February 26, 2014 00:00 By Tulsathit Taptim
One side insists it's a campaign against massive corruption and abuse of democratic power. The other claims it's an attempt by the country's elites to wrest back political control from the poor. Both claim to be right, so let's meet in the middle. How
Some claim the mini-run on the Government Savings Bank, countered by depositors’ attempts to stem the bleeding, was symbolic of a “class struggle” going on in Thailand. Seriously? Demonise either side if you will, but romanticising our crisis misses the point by a long shot.
First things first, it’s not a “rich against poor” showdown. It’s a rich against rich fight with the poor caught in the middle. Someone in government is right in saying that some farmers have been victimised while others have been used. He is wrong for claiming that the farmers have been victimised and used exclusively by one side.
Unfortunately, caretaker Prime Minister Yingluck Shinawatra backed the man up in what could have otherwise been one of her most articulate political speeches. To her, the rice pledging scheme is a noble programme turned sour by people who did not want to see farmers getting Bt15,000 per tonne of rice. Truth is, opponents of the programme do not object to the poor having a better life. But they see the rice scheme as a ploy designed with vested interests in mind and susceptible to enormous corruption and financial mishaps.
The current crisis derives from a campaign against Yingluck and her big brother, and they aren’t poor. Thaksin Shinawatra, while visiting a rural village as prime minister, was ridiculed for draping himself in what looked like a luxury-brand Fendi towel. Google their family photos and you can have fun calculating how many tonnes of rice would need to be sold to buy just one of their handbags.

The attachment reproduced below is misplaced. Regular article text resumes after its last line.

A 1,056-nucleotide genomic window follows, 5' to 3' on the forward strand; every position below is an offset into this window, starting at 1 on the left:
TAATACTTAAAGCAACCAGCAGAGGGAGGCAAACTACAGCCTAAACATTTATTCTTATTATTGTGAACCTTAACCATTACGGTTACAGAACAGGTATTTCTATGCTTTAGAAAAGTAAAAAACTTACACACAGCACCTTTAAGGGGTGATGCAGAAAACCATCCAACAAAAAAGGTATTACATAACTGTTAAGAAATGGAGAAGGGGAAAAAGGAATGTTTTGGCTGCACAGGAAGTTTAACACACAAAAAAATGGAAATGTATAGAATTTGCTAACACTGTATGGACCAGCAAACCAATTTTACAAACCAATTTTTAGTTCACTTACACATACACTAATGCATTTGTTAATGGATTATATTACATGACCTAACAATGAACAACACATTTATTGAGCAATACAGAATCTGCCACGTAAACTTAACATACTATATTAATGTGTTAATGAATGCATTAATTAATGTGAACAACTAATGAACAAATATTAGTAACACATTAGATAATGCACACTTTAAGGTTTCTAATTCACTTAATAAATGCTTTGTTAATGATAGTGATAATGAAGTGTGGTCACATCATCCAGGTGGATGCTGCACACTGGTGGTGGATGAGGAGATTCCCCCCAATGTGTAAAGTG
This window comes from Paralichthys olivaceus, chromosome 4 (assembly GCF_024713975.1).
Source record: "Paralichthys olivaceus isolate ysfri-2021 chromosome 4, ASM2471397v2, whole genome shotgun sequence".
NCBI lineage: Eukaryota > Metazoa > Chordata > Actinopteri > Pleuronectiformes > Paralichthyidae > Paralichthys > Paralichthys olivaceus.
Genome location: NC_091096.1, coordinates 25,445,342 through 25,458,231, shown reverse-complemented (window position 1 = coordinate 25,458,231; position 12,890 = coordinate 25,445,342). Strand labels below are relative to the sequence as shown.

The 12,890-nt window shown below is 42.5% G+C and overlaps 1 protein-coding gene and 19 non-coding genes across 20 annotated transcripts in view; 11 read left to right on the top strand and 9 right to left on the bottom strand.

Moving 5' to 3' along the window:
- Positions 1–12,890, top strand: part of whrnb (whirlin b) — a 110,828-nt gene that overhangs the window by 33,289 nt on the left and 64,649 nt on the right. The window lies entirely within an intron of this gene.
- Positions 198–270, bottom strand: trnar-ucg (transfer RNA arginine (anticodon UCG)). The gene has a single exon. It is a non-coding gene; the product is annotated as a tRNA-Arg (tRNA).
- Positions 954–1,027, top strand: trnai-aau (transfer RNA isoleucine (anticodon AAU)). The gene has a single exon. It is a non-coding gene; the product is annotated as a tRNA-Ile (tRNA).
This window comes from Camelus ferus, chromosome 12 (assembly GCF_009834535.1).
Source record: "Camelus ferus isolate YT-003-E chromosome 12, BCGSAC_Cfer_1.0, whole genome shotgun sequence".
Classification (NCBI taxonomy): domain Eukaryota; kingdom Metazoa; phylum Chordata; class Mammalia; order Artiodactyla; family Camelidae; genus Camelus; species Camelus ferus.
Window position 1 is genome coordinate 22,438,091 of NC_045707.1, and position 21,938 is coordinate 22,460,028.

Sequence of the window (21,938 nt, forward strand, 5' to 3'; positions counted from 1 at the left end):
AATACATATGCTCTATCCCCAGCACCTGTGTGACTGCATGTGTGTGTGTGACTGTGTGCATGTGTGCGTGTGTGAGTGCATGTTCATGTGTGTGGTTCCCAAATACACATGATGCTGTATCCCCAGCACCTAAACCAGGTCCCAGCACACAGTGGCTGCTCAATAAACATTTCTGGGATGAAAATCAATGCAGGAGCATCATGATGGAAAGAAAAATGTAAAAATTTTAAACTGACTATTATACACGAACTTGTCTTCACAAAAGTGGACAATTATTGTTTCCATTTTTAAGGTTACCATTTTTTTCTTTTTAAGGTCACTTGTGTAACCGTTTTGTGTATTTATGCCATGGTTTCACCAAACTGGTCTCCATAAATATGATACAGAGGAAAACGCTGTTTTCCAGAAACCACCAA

Is Nuttawut Saikuar poor? His family was reportedly involved in a land deal worth millions. Is Chalerm Yoobamrung poor? Check out his car collection. Is Jatuporn Prompan poor? All we need to do is look at his bank accounts. Is Arisman Pongruangrong poor? Or Surapong Tovichakchaikul? Or Noppadon Pattama? The list could go on and on.
The grass-root red-shirts are poor. But are they fighting political persecution as the term “class struggle” seems to suggest? Or are they simply fighting for a political party controlled one way or another by those mentioned above?
Are they being taxed more than the rich? Of course not, although they may find it a lot harder than the rich to avoid taxes if their incomes are high enough to be taxable. Are their children facing discrimination at work? Do surnames really matter in Thailand when it comes to employment or promotion?
One can argue that this is a red-shirt “struggle” to protect a party that gave them better welfare. Health benefits offered by Pheu Thai are good, but are they the reason why middle-class people are up in arms against the ruling party? The answer is no. Yingluck may have said “Yes” last week, but she was attempting to cover up staggering flaws in the rice scheme. Her big brother has been saying “Yes” all along, but he has more than just the rice programme to cover up.